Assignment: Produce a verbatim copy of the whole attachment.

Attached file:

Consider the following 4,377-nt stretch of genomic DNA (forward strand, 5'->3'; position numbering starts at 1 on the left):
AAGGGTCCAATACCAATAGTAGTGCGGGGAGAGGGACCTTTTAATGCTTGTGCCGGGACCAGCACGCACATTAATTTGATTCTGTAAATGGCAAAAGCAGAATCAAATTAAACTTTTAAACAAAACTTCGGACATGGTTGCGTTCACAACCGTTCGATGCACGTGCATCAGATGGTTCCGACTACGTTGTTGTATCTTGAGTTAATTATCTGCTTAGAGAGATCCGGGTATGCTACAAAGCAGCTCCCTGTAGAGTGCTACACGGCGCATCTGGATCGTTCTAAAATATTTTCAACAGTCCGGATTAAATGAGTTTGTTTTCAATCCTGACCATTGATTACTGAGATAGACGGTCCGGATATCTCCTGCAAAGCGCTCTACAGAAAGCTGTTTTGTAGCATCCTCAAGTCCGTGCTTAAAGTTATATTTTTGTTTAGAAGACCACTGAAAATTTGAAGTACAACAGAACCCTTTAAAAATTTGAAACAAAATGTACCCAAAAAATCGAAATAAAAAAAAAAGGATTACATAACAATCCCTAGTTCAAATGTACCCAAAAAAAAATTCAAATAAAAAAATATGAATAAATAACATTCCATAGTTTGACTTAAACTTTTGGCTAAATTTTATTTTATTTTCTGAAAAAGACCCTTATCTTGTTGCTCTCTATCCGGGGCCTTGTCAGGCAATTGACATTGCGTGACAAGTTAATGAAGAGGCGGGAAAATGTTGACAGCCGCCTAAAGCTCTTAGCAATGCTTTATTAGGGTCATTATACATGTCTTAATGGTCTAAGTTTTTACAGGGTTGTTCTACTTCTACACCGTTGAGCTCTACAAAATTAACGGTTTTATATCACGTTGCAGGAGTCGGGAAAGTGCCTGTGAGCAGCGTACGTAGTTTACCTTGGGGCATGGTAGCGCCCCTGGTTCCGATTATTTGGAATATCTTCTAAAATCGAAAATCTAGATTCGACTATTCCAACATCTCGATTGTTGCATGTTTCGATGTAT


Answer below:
Consider the following 4,377-nt stretch of genomic DNA (forward strand, 5'->3'; position numbering starts at 1 on the left):
AAGGGTCCAATACCAATAGTAGTGCGGGGAGAGGGACCTTTTAATGCTTGTGCCGGGACCAGCACGCACATTAATTTGATTCTGTAAATGGCAAAAGCAGAATCAAATTAAACTTTTAAACAAAACTTCGGACATGGTTGCGTTCACAACCGTTCGATGCACGTGCATCAGATGGTTCCGACTACGTTGTTGTATCTTGAGTTAATTATCTGCTTAGAGAGATCCGGGTATGCTACAAAGCAGCTCCCTGTAGAGTGCTACACGGCGCATCTGGATCGTTCTAAAATATTTTCAACAGTCCGGATTAAATGAGTTTGTTTTCAATCCTGACCATTGATTACTGAGATAGACGGTCCGGATATCTCCTGCAAAGCGCTCTACAGAAAGCTGTTTTGTAGCATCCTCAAGTCCGTGCTTAAAGTTATATTTTTGTTTAGAAGACCACTGAAAATTTGAAGTACAACAGAACCCTTTAAAAATTTGAAACAAAATGTACCCAAAAAATCGAAATAAAAAAAAAAGGATTACATAACAATCCCTAGTTCAAATGTACCCAAAAAAAAATTCAAATAAAAAAATATGAATAAATAACATTCCATAGTTTGACTTAAACTTTTGGCTAAATTTTATTTTATTTTCTGAAAAAGACCCTTATCTTGTTGCTCTCTATCCGGGGCCTTGTCAGGCAATTGACATTGCGTGACAAGTTAATGAAGAGGCGGGAAAATGTTGACAGCCGCCTAAAGCTCTTAGCAATGCTTTATTAGGGTCATTATACATGTCTTAATGGTCTAAGTTTTTACAGGGTTGTTCTACTTCTACACCGTTGAGCTCTACAAAATTAACGGTTTTATATCACGTTGCAGGAGTCGGGAAAGTGCCTGTGAGCAGCGTACGTAGTTTACCTTGGGGCATGGTAGCGCCCCTGGTTCCGATTATTTGGAATATCTTCTAAAATCGAAAATCTAGATTCGACTATTCCAACATCTCGATTGTTGCATGTTTCGATGTAT